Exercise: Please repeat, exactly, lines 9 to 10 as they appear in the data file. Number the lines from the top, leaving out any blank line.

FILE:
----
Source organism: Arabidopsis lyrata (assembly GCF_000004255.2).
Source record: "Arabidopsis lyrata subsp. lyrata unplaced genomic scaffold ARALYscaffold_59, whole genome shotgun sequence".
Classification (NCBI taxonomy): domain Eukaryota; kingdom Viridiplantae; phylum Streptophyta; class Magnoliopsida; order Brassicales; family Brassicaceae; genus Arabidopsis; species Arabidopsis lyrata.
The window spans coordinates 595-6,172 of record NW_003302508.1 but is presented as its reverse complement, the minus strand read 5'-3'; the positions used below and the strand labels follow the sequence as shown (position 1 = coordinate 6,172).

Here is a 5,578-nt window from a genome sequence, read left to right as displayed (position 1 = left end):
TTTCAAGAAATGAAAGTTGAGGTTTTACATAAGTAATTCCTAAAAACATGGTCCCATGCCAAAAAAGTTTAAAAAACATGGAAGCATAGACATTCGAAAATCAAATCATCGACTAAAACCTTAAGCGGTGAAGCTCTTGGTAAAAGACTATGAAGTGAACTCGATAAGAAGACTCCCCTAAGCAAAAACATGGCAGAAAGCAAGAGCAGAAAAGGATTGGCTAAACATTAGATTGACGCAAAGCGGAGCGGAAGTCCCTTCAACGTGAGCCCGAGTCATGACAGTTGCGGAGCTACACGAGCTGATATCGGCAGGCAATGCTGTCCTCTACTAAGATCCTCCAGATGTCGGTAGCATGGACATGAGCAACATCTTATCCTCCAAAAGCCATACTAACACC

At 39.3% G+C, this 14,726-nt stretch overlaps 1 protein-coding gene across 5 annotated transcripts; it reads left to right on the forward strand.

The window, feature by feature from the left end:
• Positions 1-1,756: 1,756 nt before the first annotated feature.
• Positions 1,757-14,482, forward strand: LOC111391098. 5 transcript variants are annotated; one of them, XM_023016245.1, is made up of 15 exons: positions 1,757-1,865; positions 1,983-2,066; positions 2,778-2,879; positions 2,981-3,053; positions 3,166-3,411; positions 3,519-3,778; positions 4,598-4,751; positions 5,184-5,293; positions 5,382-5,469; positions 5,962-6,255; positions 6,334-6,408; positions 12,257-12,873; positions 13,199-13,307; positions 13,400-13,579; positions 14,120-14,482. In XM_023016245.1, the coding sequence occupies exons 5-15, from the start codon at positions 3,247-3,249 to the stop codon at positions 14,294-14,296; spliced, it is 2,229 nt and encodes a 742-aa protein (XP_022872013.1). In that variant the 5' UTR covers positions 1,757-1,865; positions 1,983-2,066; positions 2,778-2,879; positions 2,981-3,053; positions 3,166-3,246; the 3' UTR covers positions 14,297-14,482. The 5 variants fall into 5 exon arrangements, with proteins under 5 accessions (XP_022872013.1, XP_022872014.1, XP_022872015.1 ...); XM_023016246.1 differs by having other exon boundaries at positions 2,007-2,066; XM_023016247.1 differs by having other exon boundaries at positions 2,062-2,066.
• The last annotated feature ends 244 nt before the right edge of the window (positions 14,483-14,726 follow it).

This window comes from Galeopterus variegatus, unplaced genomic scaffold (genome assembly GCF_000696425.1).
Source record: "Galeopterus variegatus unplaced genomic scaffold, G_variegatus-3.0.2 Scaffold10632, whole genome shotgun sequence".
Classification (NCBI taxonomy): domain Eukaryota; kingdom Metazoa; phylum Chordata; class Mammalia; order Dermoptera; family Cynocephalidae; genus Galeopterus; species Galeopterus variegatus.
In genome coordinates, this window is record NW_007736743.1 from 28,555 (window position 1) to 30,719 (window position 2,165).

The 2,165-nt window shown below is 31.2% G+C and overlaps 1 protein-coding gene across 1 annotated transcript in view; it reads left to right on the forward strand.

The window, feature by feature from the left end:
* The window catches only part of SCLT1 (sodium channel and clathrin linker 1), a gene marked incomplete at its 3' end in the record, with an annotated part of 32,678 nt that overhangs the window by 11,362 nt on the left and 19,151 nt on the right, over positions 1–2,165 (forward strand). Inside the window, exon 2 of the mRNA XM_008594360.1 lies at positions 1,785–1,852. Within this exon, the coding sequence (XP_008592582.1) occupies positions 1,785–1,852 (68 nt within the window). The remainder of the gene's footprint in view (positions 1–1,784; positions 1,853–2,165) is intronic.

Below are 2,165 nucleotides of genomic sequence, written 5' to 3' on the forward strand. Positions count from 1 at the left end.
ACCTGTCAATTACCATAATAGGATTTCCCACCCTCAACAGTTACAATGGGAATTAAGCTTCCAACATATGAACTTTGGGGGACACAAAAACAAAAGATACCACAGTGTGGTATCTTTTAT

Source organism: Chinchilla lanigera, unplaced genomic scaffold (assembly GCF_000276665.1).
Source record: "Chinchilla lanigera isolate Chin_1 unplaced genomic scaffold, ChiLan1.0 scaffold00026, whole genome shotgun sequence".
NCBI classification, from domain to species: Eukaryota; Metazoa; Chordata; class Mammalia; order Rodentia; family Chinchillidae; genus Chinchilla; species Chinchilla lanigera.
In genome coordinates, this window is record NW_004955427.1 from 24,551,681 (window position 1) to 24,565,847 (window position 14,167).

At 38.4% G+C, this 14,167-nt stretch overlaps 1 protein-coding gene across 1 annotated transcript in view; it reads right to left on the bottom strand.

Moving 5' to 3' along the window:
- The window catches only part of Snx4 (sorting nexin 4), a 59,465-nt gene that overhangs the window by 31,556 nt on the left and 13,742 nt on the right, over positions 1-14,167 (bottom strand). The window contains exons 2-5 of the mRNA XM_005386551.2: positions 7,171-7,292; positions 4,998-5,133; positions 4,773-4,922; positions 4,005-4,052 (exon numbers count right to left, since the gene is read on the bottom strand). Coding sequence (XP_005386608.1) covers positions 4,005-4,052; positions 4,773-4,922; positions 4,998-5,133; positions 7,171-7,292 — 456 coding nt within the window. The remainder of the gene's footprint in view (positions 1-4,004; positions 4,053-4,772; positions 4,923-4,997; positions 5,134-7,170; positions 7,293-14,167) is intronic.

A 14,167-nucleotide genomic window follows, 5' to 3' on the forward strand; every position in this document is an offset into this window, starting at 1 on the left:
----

• Positions 1-1,756: 1,756 nt before the first annotated feature.
• Positions 1,757-14,482, forward strand: LOC111391098. 5 transcript variants are annotated; one of them, XM_023016245.1, is made up of 15 exons: positions 1,757-1,865; positions 1,983-2,066; positions 2,778-2,879; positions 2,981-3,053; positions 3,166-3,411; positions 3,519-3,778; positions 4,598-4,751; positions 5,184-5,293; positions 5,382-5,469; positions 5,962-6,255; positions 6,334-6,408; positions 12,257-12,873; positions 13,199-13,307; positions 13,400-13,579; positions 14,120-14,482. In XM_023016245.1, the coding sequence occupies exons 5-15, from the start codon at positions 3,247-3,249 to the stop codon at positions 14,294-14,296; spliced, it is 2,229 nt and encodes a 742-aa protein (XP_022872013.1). In that variant the 5' UTR covers positions 1,757-1,865; positions 1,983-2,066; positions 2,778-2,879; positions 2,981-3,053; positions 3,166-3,246; the 3' UTR covers positions 14,297-14,482. The 5 variants fall into 5 exon arrangements, with proteins under 5 accessions (XP_022872013.1, XP_022872014.1, XP_022872015.1 ...); XM_023016246.1 differs by having other exon boundaries at positions 2,007-2,066; XM_023016247.1 differs by having other exon boundaries at positions 2,062-2,066.